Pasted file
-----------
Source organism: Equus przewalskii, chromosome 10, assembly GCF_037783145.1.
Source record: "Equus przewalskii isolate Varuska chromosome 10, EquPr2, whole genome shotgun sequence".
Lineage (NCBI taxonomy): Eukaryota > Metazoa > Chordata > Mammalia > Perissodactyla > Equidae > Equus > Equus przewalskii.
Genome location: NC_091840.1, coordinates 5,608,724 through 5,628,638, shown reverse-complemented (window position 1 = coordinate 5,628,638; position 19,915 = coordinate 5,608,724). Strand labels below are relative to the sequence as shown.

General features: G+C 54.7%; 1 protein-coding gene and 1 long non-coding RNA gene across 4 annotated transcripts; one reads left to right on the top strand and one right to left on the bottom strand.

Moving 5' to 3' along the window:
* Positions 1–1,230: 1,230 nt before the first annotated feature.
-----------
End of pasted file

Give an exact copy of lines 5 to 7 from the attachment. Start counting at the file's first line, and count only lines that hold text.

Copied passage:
General features: G+C 54.7%; 1 protein-coding gene and 1 long non-coding RNA gene across 4 annotated transcripts; one reads left to right on the top strand and one right to left on the bottom strand.

Moving 5' to 3' along the window:
* Positions 1–1,230: 1,230 nt before the first annotated feature.